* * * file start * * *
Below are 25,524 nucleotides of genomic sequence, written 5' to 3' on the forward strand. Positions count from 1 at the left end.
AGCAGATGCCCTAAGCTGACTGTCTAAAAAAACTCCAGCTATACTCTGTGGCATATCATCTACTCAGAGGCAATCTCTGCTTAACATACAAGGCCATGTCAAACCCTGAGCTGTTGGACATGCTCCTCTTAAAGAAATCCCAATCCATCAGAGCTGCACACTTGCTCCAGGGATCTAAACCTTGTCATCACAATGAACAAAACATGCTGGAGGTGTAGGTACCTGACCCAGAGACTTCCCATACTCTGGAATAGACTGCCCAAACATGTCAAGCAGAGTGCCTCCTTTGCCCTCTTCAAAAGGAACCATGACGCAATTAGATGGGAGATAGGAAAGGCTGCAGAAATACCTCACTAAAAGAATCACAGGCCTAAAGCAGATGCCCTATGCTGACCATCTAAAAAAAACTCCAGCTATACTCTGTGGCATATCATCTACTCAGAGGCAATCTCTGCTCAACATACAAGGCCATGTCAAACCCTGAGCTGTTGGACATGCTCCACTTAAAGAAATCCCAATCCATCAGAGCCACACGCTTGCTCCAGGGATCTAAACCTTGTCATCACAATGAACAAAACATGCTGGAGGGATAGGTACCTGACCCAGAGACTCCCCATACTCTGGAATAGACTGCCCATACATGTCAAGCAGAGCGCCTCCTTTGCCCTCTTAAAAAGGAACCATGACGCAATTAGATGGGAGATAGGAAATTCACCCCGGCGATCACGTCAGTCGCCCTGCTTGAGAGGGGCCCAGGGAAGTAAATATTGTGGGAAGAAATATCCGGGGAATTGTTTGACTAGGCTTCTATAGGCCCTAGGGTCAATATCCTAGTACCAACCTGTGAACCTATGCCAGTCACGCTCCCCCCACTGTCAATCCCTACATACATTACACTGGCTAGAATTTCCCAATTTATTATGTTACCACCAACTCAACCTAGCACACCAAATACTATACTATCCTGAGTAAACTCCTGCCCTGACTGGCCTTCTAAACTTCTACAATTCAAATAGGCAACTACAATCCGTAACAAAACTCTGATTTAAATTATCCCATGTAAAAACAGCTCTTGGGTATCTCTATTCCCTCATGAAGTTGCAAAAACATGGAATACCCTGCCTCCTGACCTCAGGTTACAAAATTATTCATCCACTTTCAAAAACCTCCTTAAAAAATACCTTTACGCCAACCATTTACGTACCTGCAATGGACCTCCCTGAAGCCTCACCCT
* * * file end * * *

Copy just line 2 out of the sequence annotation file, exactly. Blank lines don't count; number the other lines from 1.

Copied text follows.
AGCAGATGCCCTAAGCTGACTGTCTAAAAAAACTCCAGCTATACTCTGTGGCATATCATCTACTCAGAGGCAATCTCTGCTTAACATACAAGGCCATGTCAAACCCTGAGCTGTTGGACATGCTCCTCTTAAAGAAATCCCAATCCATCAGAGCTGCACACTTGCTCCAGGGATCTAAACCTTGTCATCACAATGAACAAAACATGCTGGAGGTGTAGGTACCTGACCCAGAGACTTCCCATACTCTGGAATAGACTGCCCAAACATGTCAAGCAGAGTGCCTCCTTTGCCCTCTTCAAAAGGAACCATGACGCAATTAGATGGGAGATAGGAAAGGCTGCAGAAATACCTCACTAAAAGAATCACAGGCCTAAAGCAGATGCCCTATGCTGACCATCTAAAAAAAACTCCAGCTATACTCTGTGGCATATCATCTACTCAGAGGCAATCTCTGCTCAACATACAAGGCCATGTCAAACCCTGAGCTGTTGGACATGCTCCACTTAAAGAAATCCCAATCCATCAGAGCCACACGCTTGCTCCAGGGATCTAAACCTTGTCATCACAATGAACAAAACATGCTGGAGGGATAGGTACCTGACCCAGAGACTCCCCATACTCTGGAATAGACTGCCCATACATGTCAAGCAGAGCGCCTCCTTTGCCCTCTTAAAAAGGAACCATGACGCAATTAGATGGGAGATAGGAAATTCACCCCGGCGATCACGTCAGTCGCCCTGCTTGAGAGGGGCCCAGGGAAGTAAATATTGTGGGAAGAAATATCCGGGGAATTGTTTGACTAGGCTTCTATAGGCCCTAGGGTCAATATCCTAGTACCAACCTGTGAACCTATGCCAGTCACGCTCCCCCCACTGTCAATCCCTACATACATTACACTGGCTAGAATTTCCCAATTTATTATGTTACCACCAACTCAACCTAGCACACCAAATACTATACTATCCTGAGTAAACTCCTGCCCTGACTGGCCTTCTAAACTTCTACAATTCAAATAGGCAACTACAATCCGTAACAAAACTCTGATTTAAATTATCCCATGTAAAAACAGCTCTTGGGTATCTCTATTCCCTCATGAAGTTGCAAAAACATGGAATACCCTGCCTCCTGACCTCAGGTTACAAAATTATTCATCCACTTTCAAAAACCTCCTTAAAAAATACCTTTACGCCAACCATTTACGTACCTGCAATGGACCTCCCTGAAGCCTCACCCT